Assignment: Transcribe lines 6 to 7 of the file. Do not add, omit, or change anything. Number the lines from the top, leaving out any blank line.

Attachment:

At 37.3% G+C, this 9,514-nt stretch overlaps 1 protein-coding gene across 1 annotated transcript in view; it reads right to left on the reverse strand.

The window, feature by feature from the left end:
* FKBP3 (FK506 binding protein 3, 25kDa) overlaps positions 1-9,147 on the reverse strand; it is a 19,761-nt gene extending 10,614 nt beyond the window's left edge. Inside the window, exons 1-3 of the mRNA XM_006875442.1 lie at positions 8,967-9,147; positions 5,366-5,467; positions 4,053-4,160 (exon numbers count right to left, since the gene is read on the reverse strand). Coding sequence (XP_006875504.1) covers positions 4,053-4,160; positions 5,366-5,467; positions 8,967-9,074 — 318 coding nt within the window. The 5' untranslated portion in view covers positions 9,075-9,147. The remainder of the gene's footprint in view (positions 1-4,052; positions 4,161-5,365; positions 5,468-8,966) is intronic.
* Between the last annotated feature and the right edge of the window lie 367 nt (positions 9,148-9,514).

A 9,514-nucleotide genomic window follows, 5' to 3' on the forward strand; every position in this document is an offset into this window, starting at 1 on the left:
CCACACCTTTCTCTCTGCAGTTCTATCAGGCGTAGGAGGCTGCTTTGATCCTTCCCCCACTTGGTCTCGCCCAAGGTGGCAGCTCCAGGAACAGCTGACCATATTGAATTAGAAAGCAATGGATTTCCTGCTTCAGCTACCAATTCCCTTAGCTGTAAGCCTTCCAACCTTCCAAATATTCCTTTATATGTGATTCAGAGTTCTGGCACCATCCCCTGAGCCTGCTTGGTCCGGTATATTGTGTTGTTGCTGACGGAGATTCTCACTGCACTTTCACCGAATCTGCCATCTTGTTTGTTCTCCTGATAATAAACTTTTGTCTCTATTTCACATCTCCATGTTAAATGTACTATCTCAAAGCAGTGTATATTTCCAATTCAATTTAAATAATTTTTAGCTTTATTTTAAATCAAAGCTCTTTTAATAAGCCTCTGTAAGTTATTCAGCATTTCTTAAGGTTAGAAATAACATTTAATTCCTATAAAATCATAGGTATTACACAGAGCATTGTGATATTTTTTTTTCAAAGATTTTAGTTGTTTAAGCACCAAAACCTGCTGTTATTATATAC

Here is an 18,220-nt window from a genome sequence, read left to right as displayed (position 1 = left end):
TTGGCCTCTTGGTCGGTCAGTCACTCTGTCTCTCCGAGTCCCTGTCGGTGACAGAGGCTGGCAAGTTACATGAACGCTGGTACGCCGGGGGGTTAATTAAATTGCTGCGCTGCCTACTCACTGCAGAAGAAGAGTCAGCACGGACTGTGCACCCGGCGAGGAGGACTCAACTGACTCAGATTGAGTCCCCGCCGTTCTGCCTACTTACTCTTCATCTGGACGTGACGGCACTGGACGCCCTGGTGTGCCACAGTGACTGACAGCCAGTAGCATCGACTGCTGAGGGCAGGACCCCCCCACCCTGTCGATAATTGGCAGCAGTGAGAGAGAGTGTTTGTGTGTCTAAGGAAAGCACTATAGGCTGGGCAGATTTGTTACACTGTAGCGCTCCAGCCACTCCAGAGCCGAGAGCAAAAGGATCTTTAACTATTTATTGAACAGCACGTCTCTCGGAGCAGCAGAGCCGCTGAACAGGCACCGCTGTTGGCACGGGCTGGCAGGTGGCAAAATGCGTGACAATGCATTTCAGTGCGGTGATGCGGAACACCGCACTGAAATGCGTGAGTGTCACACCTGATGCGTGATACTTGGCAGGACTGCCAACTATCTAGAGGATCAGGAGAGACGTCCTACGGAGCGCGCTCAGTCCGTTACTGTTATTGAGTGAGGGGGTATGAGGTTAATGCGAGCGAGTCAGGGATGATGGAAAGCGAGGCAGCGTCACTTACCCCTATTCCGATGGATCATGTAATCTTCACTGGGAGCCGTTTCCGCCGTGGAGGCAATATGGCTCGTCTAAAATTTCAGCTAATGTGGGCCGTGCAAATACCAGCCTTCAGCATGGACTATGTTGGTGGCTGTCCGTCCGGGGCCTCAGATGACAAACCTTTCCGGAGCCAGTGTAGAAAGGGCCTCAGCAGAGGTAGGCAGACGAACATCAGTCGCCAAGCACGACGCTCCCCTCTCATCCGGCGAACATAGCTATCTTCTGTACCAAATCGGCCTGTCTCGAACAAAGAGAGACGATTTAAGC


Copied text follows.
CCACACCTTTCTCTCTGCAGTTCTATCAGGCGTAGGAGGCTGCTTTGATCCTTCCCCCACTTGGTCTCGCCCAAGGTGGCAGCTCCAGGAACAGCTGACCATATTGAATTAGAAAGCAATGGATTTCCTGCTTCAGCTACCAATTCCCTTAGCTGTAAGCCTTCCAACCTTCCAAATATTCCTTTATATGTGATTCAGAGTTCTGGCACCATCCCCTGAGCCTGCTTGGTCCGGTATATTGTGTTGTTGCTGACGGAGATTCTCACTGCACTTTCACCGAATCTGCCATCTTGTTTGTTCTCCTGATAATAAACTTTTGTCTCTATTTCACATCTCCATGTTAAATGTACTATCTCAAAGCAGTGTATATTTCCAATTCAATTTAAATAATTTTTAGCTTTATTTTAAATCAAAGCTCTTTTAATAAGCCTCTGTAAGTTATTCAGCATTTCTTAAGGTTAGAAATAACATTTAATTCCTATAAAATCATAGGTATTACACAGAGCATTGTGATATTTTTTTTTCAAAGATTTTAGTTGTTTAAGCACCAAAACCTGCTGTTATTATATAC

Here is an 18,220-nt window from a genome sequence, read left to right as displayed (position 1 = left end):